Firm size, takeover profitability, and the effectiveness of the market for corporate control: Does the absence of anti-takeover provisions make a difference?
10T11:51:16Z February 2016
The market for corporate control is generally regarded as an important disciplinary mechanism in well developed economies. Entrenchment mechanisms commonly used by US firms in the form of anti-takeover provisions (ATPs) may offer some protection from disciplinary action, facilitating entrenchment and value-reducing behavior. One manifestation of entrenchment is poor acquisitions, with the literature reporting significant losses to large acquirers, and to acquirers with a higher number of ATPs. We examine the profitability of acquisitions in Australia, a market where US-style ATPs are prohibited. The results show that unlike their US counterparts, large Australian acquirers earn significant value for their shareholders, both in terms of announcement returns and long-run operating performance improvements. Takeover premiums are also substantially lower than those reported for the US and UK, and do not differ between large and small acquirers. Premiums are also positively correlated with long-run operating performance, indicating that they reflect real synergies, as opposed to hubris or overpayment. We also find that bidders who destroy value in takeovers are likely to be subsequently acquired. However, unlike US evidence, larger acquirers are just as likely to be targeted for takeover as smaller acquirers, indicating that size is not an effective impediment to the disciplining function of the market for corporate control in Australia. The findings are robust to several econometric issues common to the type of models used in our analysis.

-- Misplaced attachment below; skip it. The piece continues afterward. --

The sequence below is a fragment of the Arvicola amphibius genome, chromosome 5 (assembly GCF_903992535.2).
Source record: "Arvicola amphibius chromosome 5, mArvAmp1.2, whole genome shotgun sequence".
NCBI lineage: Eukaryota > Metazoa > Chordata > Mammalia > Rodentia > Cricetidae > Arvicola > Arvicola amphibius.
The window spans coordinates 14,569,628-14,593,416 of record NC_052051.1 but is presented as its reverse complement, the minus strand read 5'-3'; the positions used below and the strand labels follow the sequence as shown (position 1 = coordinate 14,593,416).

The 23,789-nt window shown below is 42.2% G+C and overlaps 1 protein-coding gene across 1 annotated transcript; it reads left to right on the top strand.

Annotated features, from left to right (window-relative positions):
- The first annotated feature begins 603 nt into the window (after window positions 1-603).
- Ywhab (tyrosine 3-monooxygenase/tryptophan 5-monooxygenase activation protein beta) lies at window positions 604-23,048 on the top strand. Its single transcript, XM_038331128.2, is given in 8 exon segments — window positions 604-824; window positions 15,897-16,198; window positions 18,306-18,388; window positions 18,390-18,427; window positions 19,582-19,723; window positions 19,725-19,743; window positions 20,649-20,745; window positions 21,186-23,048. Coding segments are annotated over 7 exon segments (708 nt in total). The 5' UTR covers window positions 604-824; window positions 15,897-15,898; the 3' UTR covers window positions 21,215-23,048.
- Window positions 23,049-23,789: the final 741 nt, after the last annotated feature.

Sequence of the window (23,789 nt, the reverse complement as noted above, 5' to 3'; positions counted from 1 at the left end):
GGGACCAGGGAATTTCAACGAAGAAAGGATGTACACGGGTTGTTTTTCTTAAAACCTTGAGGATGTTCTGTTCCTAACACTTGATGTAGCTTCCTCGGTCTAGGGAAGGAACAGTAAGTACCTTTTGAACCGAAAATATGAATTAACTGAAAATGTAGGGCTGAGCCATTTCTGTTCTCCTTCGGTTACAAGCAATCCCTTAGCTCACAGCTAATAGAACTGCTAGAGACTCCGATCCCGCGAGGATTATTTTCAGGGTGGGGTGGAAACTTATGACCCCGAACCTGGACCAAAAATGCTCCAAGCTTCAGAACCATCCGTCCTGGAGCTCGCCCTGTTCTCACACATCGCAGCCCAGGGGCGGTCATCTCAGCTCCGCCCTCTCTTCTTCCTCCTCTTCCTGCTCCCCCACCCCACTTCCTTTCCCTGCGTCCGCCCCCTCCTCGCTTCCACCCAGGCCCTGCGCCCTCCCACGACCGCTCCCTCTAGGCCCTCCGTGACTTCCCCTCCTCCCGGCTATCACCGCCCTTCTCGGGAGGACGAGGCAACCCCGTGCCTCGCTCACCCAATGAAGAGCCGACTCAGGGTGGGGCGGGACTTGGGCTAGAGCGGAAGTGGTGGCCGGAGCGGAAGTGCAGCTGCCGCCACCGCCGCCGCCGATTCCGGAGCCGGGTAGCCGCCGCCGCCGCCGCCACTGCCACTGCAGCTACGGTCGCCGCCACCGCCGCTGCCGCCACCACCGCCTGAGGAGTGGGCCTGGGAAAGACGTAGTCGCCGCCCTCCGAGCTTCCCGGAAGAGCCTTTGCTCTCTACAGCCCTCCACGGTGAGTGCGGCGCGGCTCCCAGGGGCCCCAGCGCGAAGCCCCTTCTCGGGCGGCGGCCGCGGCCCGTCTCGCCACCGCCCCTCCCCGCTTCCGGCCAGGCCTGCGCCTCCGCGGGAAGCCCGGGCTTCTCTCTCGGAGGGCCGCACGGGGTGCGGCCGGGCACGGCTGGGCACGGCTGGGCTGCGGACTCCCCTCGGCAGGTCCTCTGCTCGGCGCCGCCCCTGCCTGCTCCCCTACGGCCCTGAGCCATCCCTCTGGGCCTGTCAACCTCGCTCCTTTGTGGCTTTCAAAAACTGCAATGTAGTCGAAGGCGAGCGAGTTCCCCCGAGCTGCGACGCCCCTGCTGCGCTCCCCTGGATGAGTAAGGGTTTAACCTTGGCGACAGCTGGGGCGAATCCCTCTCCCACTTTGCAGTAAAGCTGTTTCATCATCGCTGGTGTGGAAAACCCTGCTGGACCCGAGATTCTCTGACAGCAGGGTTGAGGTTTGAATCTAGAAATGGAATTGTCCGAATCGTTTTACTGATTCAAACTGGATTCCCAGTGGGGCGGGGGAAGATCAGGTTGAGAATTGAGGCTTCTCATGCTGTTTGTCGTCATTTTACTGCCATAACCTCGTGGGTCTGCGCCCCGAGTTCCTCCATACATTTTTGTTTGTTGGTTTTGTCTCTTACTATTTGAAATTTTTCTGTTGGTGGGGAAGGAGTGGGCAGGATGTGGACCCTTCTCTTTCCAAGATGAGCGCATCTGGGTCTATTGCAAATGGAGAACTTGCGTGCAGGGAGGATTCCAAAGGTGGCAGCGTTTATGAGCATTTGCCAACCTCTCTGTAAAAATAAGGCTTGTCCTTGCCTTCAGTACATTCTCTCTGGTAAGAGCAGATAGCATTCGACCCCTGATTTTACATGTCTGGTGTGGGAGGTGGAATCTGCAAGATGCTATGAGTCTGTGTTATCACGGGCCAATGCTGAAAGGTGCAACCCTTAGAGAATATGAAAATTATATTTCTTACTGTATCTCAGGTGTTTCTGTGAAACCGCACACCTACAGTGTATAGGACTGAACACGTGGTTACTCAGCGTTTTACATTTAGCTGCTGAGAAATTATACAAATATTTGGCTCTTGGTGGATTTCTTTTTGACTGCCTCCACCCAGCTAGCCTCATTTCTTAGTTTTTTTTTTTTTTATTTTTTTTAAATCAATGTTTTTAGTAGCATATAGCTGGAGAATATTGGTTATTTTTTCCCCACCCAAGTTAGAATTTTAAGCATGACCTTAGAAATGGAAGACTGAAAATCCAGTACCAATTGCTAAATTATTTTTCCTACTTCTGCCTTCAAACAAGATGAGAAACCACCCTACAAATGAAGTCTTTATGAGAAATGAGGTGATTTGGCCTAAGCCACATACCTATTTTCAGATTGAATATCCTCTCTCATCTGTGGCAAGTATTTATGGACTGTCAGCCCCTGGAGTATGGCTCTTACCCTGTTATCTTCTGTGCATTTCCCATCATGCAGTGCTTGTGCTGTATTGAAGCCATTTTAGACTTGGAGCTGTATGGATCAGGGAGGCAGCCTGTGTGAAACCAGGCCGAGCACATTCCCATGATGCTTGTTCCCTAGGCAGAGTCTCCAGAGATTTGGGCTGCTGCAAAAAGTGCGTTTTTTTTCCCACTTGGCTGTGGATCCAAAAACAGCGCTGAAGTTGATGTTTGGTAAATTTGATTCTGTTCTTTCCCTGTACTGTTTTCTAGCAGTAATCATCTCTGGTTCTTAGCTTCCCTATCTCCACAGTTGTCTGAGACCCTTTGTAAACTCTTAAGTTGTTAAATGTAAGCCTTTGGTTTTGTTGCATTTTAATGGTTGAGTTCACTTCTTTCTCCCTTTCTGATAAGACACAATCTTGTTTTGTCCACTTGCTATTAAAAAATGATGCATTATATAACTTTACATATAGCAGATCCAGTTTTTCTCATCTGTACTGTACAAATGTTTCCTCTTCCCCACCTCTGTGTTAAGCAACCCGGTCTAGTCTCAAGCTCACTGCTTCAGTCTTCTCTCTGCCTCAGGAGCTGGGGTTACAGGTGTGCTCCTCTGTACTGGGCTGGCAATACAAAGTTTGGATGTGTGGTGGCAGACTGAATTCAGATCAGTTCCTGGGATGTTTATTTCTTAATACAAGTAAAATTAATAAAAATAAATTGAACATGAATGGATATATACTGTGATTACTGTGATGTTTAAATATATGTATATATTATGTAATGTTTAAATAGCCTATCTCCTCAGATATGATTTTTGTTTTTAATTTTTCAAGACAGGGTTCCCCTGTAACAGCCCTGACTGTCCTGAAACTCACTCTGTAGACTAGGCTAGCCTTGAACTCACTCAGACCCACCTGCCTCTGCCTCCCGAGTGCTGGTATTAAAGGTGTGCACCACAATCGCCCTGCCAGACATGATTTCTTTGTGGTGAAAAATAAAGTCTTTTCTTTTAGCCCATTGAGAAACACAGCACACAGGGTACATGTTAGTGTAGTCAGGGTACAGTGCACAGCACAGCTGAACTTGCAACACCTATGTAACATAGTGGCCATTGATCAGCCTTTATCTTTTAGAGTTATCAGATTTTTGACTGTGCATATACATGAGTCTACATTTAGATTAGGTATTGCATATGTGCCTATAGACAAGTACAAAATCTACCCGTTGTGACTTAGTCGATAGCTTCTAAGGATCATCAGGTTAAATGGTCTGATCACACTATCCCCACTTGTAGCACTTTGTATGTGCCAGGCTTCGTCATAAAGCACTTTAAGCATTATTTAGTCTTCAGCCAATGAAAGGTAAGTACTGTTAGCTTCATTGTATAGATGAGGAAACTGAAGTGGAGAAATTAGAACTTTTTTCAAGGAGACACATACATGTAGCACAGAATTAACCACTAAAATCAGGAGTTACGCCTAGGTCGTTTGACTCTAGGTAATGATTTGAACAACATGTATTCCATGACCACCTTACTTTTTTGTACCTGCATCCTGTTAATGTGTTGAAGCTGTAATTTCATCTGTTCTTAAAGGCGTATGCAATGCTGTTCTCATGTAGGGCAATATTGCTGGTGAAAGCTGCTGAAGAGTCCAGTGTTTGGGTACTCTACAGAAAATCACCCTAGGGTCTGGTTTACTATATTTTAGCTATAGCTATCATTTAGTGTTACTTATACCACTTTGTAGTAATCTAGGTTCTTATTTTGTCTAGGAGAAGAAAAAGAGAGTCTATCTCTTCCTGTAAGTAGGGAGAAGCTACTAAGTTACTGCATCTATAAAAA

Type of Material
Journal of Corporate Finance
Copyright (Published Version)
Status of Item
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